Another diasporic gem unearthed by Canary Records, You Carry My Hope: Judeo-Spanish Songs in Los Angeles, Sept. 1942 – Feb. 1943 is a time capsule of L.A.’s 1940s Sephardic community. Jack Mayesh, a Turkish-born immigrant landing in L.A. by way of New York, was “the Bing Crosby of the Sephardic world” according to one contemporary, who like many other Sephardic immigrants worked in the floral industry alongside Japanese and Armenian families. As a cantor at three L.A. Sephardi congregations, he set Hebrew, Turkish, and Greek tunes to Judeo-Spanish (Ladino) lyrics. Like other Middle Eastern folk genres, Sephardic music is based on a system of makam, or modes; you can hear Mayesh employ microtonal ornamentations alongside oud and kanun accompaniment on these six tracks.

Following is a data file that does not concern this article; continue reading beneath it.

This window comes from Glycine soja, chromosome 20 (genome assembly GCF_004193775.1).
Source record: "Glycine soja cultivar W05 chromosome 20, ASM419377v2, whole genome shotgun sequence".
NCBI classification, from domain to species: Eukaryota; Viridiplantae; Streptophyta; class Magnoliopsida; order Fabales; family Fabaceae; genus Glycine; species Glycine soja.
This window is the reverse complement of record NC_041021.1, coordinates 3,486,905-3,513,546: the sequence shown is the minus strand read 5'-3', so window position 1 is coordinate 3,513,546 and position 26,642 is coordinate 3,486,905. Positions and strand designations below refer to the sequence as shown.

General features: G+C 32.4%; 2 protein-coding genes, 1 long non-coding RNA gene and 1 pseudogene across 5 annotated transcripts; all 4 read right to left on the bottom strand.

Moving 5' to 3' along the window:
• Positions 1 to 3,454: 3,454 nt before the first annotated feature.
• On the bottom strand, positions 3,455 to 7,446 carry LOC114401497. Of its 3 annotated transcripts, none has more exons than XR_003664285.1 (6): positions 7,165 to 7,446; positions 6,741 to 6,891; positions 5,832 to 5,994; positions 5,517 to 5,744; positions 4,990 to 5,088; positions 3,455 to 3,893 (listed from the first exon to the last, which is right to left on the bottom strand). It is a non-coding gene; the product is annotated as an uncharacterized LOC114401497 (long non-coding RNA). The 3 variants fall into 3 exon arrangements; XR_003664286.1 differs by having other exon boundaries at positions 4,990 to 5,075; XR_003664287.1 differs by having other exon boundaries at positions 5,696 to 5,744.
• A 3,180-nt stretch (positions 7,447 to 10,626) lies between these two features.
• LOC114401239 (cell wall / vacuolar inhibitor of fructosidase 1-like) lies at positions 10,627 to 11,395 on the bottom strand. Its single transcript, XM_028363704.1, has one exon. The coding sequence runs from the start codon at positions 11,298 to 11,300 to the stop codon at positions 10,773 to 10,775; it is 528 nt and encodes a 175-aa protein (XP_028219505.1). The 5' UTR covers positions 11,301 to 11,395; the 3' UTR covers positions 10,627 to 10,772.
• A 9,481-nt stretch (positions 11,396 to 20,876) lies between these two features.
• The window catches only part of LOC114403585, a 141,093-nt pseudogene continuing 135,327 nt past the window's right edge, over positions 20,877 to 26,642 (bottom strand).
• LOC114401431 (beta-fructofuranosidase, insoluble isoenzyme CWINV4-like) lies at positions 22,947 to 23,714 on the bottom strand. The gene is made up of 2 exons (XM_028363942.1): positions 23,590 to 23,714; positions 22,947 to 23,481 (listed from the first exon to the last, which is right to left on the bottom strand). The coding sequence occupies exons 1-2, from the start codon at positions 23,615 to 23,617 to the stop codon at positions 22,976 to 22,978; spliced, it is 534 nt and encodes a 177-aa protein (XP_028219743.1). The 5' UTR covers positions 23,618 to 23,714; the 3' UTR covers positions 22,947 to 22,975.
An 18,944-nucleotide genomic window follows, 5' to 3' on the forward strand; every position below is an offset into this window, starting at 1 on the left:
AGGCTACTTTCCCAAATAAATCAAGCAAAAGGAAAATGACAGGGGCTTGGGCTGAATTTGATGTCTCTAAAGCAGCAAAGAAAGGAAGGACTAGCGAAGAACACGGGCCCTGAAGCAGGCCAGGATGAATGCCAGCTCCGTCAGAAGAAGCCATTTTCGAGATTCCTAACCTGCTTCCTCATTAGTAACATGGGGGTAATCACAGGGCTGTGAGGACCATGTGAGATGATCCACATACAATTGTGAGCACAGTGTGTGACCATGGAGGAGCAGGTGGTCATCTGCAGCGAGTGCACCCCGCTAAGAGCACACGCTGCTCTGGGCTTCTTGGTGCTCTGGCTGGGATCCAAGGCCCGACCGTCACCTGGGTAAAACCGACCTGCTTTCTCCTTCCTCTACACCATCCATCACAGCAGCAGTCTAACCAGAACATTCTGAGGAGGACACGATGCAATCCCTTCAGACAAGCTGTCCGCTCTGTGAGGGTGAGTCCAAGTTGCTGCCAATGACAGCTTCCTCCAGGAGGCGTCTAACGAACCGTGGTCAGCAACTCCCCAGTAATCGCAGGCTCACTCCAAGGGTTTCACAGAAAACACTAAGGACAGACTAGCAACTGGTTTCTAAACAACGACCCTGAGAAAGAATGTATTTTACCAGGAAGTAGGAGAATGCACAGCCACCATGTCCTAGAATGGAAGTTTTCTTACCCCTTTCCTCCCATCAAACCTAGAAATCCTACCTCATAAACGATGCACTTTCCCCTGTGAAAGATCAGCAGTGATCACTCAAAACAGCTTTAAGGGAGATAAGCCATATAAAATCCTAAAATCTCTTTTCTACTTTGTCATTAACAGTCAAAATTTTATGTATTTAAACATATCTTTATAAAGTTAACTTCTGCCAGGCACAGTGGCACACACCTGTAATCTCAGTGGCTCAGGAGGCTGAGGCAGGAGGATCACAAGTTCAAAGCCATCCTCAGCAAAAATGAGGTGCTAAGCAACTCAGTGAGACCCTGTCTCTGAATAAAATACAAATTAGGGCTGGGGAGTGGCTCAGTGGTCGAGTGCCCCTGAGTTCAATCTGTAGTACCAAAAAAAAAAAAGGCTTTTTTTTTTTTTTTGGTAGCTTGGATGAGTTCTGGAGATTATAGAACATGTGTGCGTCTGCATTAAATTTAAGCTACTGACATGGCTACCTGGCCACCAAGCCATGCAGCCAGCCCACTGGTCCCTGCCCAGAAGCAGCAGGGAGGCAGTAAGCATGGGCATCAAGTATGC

Based in London with Turkish roots, Zeynep Ağcabay offers wispy ney flute textures and sparse electronics on her debut album Ancestral Ground. Ağcabay’s pop output as mea0u channels a similarly drugged-out haze, but here the source material isn’t club-conscious songwriting but rather textural and melodic tendencies derived from her Turkish background. In focus is the ney flute around which the album revolves: “Ayzit” consists of a short melody that repeats over itself as the filter envelopes gradually shift, leaving room for field recordings and other electronic textures. Other tracks introduce rhythmic ideas that cut through the fog: “Umay Ana” ends with sand-blasted trip hop drums, while “Ak Ana” closes the record with a slow burn—weighty drones that give way to lumbering ceremonial drumming.